So, it's been a while since I've posted anything, and a lot of that has to do with my current schedule being a little hectic. At any rate I have 2 new pieces for your faces.
This first piece is a drawing I did inspired by China Mieville's Rail Sea, which I'm enjoying greatly. I like the idea that a train (something that is by nature on a set path incapable of travelling where there no one has gone before) can become a vessel for exploration and for rediscovery. I've put out a very small run of CMYK screenprints (about 10.5"x 15", page size is about 13.5"x17.5") of this piece. If you want one you can always contact me and I'll see if I can work out shipping one to you. Up in the screenprinting studio there's a beautiful view of Montreal, and at the time that I work you often get this incredible light bloom hitting the top of the buildings across the street on Sr. Cats, so I wanted to emulate a bit of that with the lighting in this one.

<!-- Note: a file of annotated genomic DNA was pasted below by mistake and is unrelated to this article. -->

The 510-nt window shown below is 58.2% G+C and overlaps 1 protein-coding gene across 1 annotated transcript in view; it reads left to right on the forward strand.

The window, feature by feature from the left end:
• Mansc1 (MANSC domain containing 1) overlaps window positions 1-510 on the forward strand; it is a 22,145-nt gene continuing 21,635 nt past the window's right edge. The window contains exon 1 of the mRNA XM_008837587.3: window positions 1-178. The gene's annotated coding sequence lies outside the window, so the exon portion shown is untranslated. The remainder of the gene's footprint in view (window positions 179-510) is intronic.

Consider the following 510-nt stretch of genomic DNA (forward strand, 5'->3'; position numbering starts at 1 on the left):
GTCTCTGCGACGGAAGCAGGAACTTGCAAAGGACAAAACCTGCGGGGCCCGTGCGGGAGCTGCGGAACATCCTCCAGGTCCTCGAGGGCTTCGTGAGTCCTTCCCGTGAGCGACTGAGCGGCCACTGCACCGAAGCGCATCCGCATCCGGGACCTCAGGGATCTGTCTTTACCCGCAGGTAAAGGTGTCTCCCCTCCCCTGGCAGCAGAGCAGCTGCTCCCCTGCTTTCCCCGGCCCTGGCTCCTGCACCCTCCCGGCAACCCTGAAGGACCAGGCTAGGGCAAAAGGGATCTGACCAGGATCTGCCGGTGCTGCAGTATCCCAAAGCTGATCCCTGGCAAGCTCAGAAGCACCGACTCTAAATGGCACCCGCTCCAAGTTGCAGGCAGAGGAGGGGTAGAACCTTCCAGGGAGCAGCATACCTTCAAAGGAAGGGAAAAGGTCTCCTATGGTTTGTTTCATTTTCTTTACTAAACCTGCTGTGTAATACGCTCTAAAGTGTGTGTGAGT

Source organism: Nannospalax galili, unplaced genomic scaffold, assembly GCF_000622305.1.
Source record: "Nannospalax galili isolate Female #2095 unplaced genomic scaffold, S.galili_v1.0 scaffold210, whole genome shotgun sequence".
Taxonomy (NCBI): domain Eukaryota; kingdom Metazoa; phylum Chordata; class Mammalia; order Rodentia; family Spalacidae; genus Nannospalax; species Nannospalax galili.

This other piece is done for this contest for League of Legends, which I occasionally play. The idea was to portray any of the game's characters preparing for the upcoming season. I picked Elise the Spider Queen, as I play her fairly frequently, laying her new brood of spider underlings. Now, I feel like I need to address something as a disclaimer: this is not my character design. Now, League of Legends has some excellent artists behind it, and there are some truly beautiful designs at play in that game, but there's one thing that they have to improve on: portrayal of female characters. Now, I've, for the most part, imitated for the purpose of the competition, Elise's impractical and absurd outfit, so you can see what I mean when I say that there's some room for improvement. In all media, characters tend to display unreasonable standards of figure and attractiveness and, for me, I don't have such a problem with it. If you're creating larger-than-life fictional characters, why not make them attractive? But there is a slight problem I have with the particular trend, in video games (and in fantasy video games in particular) of clothing female characters in the smallest semblances of fabric imaginable. I felt I needed to get that out there along with this piece. I'm proud of the work I did on this piece, and I hope I win, but I want to make it clear that my own character designs I hope never to resort to the metal-bikini stereotype so prevalent in fantasy. Anyway, here's Elise, hope you like it.